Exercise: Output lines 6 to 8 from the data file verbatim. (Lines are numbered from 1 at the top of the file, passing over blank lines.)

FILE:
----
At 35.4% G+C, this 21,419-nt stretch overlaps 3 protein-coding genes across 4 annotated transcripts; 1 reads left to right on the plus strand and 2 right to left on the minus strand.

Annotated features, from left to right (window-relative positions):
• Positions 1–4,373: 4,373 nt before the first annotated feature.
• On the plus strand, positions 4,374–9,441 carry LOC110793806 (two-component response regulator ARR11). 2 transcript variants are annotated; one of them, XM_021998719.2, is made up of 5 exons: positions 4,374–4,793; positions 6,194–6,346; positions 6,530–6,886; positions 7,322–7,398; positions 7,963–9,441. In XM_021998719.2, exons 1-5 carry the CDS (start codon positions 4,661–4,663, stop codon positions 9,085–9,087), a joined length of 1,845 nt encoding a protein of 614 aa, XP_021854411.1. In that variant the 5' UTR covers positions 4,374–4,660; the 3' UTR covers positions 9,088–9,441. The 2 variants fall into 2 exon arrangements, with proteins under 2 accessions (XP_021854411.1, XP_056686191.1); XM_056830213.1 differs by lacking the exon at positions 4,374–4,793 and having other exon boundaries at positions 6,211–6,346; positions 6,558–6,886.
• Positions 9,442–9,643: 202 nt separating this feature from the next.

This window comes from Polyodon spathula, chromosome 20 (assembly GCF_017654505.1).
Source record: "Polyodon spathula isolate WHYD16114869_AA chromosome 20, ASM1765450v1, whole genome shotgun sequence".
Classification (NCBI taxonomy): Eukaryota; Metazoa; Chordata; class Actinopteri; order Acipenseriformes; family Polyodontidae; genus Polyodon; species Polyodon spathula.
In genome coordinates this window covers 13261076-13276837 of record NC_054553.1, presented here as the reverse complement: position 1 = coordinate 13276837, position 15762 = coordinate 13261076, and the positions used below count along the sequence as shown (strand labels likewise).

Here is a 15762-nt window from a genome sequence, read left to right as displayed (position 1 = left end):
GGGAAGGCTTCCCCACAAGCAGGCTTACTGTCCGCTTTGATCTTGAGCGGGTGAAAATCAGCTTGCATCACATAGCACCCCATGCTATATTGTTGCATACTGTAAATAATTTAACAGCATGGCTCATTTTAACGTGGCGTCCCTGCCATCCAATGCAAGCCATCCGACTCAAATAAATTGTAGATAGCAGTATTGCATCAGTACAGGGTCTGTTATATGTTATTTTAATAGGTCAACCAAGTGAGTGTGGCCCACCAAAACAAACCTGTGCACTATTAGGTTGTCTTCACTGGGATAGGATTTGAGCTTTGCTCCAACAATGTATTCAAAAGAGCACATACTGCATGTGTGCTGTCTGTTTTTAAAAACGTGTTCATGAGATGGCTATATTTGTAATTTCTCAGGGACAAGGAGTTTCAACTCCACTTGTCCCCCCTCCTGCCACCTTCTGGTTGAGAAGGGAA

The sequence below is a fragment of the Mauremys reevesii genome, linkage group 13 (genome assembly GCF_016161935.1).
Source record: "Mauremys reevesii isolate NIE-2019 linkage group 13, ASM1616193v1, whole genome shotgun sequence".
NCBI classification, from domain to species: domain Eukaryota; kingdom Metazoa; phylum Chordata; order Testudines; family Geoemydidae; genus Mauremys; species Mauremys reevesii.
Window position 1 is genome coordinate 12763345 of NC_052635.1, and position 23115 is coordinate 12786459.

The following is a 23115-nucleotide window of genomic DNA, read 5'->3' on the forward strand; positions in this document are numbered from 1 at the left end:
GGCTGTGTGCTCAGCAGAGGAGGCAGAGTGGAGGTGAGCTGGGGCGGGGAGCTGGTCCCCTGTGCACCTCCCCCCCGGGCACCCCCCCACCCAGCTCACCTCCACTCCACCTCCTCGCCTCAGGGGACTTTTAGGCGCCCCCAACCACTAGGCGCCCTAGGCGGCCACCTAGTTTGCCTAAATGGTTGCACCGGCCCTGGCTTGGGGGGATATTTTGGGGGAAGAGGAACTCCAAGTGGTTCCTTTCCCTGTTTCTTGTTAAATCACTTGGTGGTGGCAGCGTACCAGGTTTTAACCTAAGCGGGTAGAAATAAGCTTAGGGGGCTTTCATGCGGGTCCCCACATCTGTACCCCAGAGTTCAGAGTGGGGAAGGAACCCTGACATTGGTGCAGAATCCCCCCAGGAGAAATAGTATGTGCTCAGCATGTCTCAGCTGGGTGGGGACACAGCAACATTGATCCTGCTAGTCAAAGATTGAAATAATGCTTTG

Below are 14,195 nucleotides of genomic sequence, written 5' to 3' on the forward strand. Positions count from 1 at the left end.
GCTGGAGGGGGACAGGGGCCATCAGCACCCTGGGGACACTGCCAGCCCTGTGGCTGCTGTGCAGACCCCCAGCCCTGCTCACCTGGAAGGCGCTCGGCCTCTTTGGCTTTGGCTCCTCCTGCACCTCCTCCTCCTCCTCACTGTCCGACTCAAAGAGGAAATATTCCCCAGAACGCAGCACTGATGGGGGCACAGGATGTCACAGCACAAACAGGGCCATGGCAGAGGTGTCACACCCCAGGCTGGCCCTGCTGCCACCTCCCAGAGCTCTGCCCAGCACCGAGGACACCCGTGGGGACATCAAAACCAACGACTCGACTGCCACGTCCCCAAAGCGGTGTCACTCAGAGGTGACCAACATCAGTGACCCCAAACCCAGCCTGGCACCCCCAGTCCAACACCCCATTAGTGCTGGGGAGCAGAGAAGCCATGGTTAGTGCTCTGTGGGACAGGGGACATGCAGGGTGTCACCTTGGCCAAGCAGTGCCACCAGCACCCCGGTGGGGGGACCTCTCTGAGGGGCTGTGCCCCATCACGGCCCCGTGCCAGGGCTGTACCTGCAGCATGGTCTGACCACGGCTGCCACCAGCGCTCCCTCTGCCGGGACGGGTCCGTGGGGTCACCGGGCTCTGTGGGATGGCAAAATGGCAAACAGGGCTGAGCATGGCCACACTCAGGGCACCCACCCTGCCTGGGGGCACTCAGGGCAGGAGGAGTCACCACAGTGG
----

This window comes from Polyodon spathula, chromosome 20 (assembly GCF_017654505.1).
Source record: "Polyodon spathula isolate WHYD16114869_AA chromosome 20, ASM1765450v1, whole genome shotgun sequence".
Classification (NCBI taxonomy): Eukaryota; Metazoa; Chordata; class Actinopteri; order Acipenseriformes; family Polyodontidae; genus Polyodon; species Polyodon spathula.